Last week we reviewed five winning personality traits of successful writers and why they help writers get the majority of freelance writing assignments. This week, we’ll look at five characteristics that you can cultivate to make a big impression on editors.
- Efficiency. Learn to milk a story for everything it has. Before moving on to a new assignment, get all the photos, quotations, sidebar material, and background possible on the current assignment.
- Experience. Editors like to find writers who have a good balance between formal education and the school-of-hard-knocks training. The more you’ve done, the more you’ve traveled, the more you’ve studied, the more valuable you are to an editor. To be a powerful writer, you need depth of experiences. Live life before you try to explain it to readers.
- Creativity. If you are innovative and unique in your work, you will keep an editor interested in you. You need to come up with unusual topics to cover; you need to be able to write clever leads; you must develop a sixth sense for what people like to read about, learn about, talk about.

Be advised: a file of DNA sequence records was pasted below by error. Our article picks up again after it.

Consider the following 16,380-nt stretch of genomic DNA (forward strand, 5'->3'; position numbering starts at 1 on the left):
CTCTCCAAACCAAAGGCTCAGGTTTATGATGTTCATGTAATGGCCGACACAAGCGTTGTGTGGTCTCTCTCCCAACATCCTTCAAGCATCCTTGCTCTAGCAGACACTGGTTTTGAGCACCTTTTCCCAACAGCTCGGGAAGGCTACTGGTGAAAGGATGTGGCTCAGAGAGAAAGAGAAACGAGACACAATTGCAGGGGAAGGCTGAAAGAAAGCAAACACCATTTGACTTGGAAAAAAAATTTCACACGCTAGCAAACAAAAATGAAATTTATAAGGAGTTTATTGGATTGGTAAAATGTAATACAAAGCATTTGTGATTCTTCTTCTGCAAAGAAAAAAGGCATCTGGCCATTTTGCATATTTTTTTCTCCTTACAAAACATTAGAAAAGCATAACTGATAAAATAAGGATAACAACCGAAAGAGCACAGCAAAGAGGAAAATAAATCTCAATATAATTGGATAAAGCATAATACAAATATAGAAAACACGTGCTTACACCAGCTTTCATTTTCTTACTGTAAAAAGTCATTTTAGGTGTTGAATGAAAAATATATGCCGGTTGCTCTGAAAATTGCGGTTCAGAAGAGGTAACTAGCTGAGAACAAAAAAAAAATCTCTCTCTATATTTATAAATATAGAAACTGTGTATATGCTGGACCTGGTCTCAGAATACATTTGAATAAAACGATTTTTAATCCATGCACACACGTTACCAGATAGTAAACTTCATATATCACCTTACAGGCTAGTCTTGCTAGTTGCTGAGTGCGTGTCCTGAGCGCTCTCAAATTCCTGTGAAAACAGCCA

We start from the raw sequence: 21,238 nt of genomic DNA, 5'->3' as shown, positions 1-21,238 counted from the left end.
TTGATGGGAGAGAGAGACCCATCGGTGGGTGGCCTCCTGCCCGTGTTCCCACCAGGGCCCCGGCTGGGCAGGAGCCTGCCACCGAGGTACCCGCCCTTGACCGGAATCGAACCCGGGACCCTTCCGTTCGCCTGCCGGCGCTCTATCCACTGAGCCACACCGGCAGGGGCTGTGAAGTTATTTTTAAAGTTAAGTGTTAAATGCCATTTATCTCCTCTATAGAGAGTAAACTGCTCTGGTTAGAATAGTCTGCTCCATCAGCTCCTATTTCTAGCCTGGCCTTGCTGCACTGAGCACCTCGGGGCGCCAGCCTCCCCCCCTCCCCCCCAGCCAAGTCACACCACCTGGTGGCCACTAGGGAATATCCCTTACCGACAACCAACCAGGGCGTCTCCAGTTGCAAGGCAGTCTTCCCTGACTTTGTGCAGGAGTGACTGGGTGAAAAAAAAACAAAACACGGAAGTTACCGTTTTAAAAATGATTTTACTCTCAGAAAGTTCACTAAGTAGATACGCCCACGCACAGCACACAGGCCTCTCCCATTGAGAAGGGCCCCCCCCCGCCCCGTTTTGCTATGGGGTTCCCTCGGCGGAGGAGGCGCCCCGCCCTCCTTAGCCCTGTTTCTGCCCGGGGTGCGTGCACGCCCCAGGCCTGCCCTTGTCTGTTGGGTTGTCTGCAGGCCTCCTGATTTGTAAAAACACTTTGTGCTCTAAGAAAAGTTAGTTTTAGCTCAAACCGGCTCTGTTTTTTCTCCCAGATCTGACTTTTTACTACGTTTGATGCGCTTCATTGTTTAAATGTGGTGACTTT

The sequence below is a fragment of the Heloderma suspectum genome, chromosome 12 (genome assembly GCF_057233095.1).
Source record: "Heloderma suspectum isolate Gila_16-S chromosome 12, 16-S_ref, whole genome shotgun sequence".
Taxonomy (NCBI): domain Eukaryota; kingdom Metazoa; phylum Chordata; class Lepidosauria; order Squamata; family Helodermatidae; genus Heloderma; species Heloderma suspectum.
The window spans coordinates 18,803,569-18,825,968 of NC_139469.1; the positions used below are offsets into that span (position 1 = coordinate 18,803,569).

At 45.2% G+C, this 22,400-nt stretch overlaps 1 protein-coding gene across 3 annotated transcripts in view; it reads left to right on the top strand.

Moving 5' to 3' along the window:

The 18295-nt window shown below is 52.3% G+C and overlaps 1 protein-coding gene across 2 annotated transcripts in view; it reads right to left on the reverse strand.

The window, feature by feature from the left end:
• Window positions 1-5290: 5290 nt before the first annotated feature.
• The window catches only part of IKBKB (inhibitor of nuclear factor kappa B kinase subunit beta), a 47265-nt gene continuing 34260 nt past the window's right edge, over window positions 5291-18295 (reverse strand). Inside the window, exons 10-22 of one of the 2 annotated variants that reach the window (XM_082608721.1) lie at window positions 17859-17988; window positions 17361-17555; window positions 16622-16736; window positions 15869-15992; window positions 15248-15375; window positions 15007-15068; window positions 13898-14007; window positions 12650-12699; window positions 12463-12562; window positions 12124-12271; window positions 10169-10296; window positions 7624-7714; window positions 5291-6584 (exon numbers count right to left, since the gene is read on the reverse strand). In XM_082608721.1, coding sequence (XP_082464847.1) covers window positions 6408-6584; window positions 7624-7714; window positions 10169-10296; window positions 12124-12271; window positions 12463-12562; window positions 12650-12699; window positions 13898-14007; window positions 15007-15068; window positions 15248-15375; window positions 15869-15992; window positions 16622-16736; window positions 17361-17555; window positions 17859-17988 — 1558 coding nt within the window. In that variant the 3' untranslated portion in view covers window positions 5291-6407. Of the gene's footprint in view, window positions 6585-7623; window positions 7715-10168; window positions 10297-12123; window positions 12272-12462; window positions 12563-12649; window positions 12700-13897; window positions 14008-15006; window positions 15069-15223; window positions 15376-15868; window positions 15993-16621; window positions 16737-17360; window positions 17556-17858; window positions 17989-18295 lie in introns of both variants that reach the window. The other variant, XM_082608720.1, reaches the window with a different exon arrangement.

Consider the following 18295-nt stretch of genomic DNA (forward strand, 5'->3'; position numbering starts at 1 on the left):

- Timeliness. You must be able to meet or beat a deadline. Remember what deadline means: “Go past this line, and you’re dead.”
- Zest. Editors enjoy working with upbeat, positive-thinking writers who have good communication skills, good work habits, and a good sense of humor.
If you work hard to develop these characteristics, you will have an edge over many other writers.
Adapted from Writing for Profit by Dennis E. Hensley (Thomas Nelson, 1985; revised 2003). At Taylor University in Upland, IN, Dr. Hensley teaches students in the Professional Writing Major how to develop characteristics that editors appreciate in freelance writers. © 2011 by Dennis E. Hensley. All rights reserved.